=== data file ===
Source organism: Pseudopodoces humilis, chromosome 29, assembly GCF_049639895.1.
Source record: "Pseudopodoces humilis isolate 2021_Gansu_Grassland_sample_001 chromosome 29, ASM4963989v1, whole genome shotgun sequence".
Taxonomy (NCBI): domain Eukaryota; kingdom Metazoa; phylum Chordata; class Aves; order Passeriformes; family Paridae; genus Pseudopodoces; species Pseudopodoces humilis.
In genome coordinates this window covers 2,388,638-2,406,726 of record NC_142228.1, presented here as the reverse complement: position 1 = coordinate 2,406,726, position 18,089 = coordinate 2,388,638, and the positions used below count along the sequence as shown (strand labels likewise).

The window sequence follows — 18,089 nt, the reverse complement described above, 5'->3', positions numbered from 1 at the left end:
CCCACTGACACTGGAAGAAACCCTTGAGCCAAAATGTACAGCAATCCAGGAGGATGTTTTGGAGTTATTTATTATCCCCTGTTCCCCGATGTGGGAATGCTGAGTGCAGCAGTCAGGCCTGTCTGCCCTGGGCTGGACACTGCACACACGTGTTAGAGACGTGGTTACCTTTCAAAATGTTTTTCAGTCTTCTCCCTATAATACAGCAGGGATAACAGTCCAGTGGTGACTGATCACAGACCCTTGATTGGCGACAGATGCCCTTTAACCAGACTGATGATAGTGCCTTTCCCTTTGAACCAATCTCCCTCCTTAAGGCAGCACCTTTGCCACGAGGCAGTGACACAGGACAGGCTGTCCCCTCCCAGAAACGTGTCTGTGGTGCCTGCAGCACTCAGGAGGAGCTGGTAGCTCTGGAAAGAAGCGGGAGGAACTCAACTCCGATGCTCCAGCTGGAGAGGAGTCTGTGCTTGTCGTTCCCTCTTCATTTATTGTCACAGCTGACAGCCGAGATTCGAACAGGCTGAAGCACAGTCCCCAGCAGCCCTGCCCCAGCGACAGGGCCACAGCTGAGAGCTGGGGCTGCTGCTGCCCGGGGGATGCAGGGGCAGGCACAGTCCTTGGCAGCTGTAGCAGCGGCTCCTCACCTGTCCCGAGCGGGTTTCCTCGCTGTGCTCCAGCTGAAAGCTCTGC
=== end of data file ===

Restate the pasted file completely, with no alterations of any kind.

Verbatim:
Source organism: Pseudopodoces humilis, chromosome 29, assembly GCF_049639895.1.
Source record: "Pseudopodoces humilis isolate 2021_Gansu_Grassland_sample_001 chromosome 29, ASM4963989v1, whole genome shotgun sequence".
Taxonomy (NCBI): domain Eukaryota; kingdom Metazoa; phylum Chordata; class Aves; order Passeriformes; family Paridae; genus Pseudopodoces; species Pseudopodoces humilis.
In genome coordinates this window covers 2,388,638-2,406,726 of record NC_142228.1, presented here as the reverse complement: position 1 = coordinate 2,406,726, position 18,089 = coordinate 2,388,638, and the positions used below count along the sequence as shown (strand labels likewise).

The window sequence follows — 18,089 nt, the reverse complement described above, 5'->3', positions numbered from 1 at the left end:
CCCACTGACACTGGAAGAAACCCTTGAGCCAAAATGTACAGCAATCCAGGAGGATGTTTTGGAGTTATTTATTATCCCCTGTTCCCCGATGTGGGAATGCTGAGTGCAGCAGTCAGGCCTGTCTGCCCTGGGCTGGACACTGCACACACGTGTTAGAGACGTGGTTACCTTTCAAAATGTTTTTCAGTCTTCTCCCTATAATACAGCAGGGATAACAGTCCAGTGGTGACTGATCACAGACCCTTGATTGGCGACAGATGCCCTTTAACCAGACTGATGATAGTGCCTTTCCCTTTGAACCAATCTCCCTCCTTAAGGCAGCACCTTTGCCACGAGGCAGTGACACAGGACAGGCTGTCCCCTCCCAGAAACGTGTCTGTGGTGCCTGCAGCACTCAGGAGGAGCTGGTAGCTCTGGAAAGAAGCGGGAGGAACTCAACTCCGATGCTCCAGCTGGAGAGGAGTCTGTGCTTGTCGTTCCCTCTTCATTTATTGTCACAGCTGACAGCCGAGATTCGAACAGGCTGAAGCACAGTCCCCAGCAGCCCTGCCCCAGCGACAGGGCCACAGCTGAGAGCTGGGGCTGCTGCTGCCCGGGGGATGCAGGGGCAGGCACAGTCCTTGGCAGCTGTAGCAGCGGCTCCTCACCTGTCCCGAGCGGGTTTCCTCGCTGTGCTCCAGCTGAAAGCTCTGC